COVID-19 Boosters Targeted to Latest Variants Could Be Ready After Labor Day

Vaccine for the new variants of the Covid-19 virus concept
The Biden administration plans to roll out updated booster shots that target omicron variants shortly after Labor Day.

HealthDay News — The Biden administration plans to roll out updated booster shots that target omicron variants shortly after Labor Day, in an effort to protect Americans against a possible winter surge in COVID-19 cases.

Peter Marks, M.D., the top vaccine regulator for the U.S. Food and Drug Administration, told The New York Times on Tuesday that his team was close to approving the updated doses for emergency use. Although these newest boosters have only been tested in mice so far, Marks said the agency has “extremely good” data showing that the shots are safe and will be effective.

Both Moderna and Pfizer filed their applications for emergency use of their updated boosters this week. Moderna has begun human trials of its new vaccine, while Pfizer plans to do the same later this month. The main target of the new shots is the BA.5 variant, which now accounts for nearly 90 percent of all new U.S. cases.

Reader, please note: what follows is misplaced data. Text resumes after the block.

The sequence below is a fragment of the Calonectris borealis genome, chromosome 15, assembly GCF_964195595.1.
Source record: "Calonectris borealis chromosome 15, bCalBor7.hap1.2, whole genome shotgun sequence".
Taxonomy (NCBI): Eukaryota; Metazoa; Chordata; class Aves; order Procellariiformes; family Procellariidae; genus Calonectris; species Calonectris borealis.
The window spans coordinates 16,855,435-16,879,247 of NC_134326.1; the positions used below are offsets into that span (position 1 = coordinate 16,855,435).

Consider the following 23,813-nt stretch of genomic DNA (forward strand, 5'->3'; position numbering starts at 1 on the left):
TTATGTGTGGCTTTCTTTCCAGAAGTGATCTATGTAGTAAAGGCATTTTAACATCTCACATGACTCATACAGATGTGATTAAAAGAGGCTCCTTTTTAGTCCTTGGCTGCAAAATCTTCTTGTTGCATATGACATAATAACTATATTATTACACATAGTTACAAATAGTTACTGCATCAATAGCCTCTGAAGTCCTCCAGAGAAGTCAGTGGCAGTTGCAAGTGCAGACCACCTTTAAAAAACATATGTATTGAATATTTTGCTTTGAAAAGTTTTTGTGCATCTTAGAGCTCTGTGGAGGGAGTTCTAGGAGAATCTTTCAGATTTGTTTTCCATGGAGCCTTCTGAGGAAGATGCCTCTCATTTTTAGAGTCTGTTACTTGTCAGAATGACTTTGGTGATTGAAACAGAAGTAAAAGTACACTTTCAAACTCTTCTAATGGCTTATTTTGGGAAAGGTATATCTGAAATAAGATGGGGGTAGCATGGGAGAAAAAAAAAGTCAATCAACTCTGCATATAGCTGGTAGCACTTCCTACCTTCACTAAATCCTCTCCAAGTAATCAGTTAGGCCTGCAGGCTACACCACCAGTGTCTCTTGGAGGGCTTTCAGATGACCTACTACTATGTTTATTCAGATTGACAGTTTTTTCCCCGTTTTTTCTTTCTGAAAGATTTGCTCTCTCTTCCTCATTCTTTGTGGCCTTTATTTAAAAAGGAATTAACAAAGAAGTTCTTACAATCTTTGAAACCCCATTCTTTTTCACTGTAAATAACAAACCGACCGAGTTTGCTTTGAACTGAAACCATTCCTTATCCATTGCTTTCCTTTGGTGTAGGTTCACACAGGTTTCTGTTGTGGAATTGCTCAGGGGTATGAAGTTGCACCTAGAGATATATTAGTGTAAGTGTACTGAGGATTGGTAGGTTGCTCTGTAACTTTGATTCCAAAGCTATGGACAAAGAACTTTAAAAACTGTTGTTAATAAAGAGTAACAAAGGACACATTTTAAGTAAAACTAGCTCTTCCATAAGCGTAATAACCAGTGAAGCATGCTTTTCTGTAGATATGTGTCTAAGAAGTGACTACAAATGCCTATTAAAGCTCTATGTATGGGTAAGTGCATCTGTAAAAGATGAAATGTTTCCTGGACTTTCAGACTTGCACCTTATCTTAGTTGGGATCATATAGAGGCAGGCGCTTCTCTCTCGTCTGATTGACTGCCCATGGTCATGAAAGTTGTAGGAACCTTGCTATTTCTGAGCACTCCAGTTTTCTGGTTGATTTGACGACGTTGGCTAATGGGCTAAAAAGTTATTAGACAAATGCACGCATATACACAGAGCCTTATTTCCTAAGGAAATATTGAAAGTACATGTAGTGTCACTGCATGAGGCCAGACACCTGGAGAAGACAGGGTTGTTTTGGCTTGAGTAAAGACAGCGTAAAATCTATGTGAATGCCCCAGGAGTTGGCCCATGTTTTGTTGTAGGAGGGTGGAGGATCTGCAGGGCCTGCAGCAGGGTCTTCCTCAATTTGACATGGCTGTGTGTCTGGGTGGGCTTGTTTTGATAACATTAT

In a signal that the FDA may soon act, the U.S. Centers for Disease Control and Prevention has scheduled a two-day meeting of its vaccine advisory panel of experts for Sept. 1 and 2, a step that typically follows FDA authorization of vaccines. Following the meeting, CDC Director Rochelle P. Walensky will make a final ruling on rolling out the new doses.

The government plans to offer the new Pfizer booster to everyone 12 years and older while limiting the new Moderna shot to adults, The Times reported. People who have already received the initial two-shot series of either vaccine and those who have also received one or two booster shots would be eligible.

As of mid-August, the federal government had bought more than 170 million doses of the updated version of the vaccines, The Times reported. This month, the CDC laid out detailed plans to offer the shots, warning that the supply would be “sufficient, but finite.”

The New York Times Article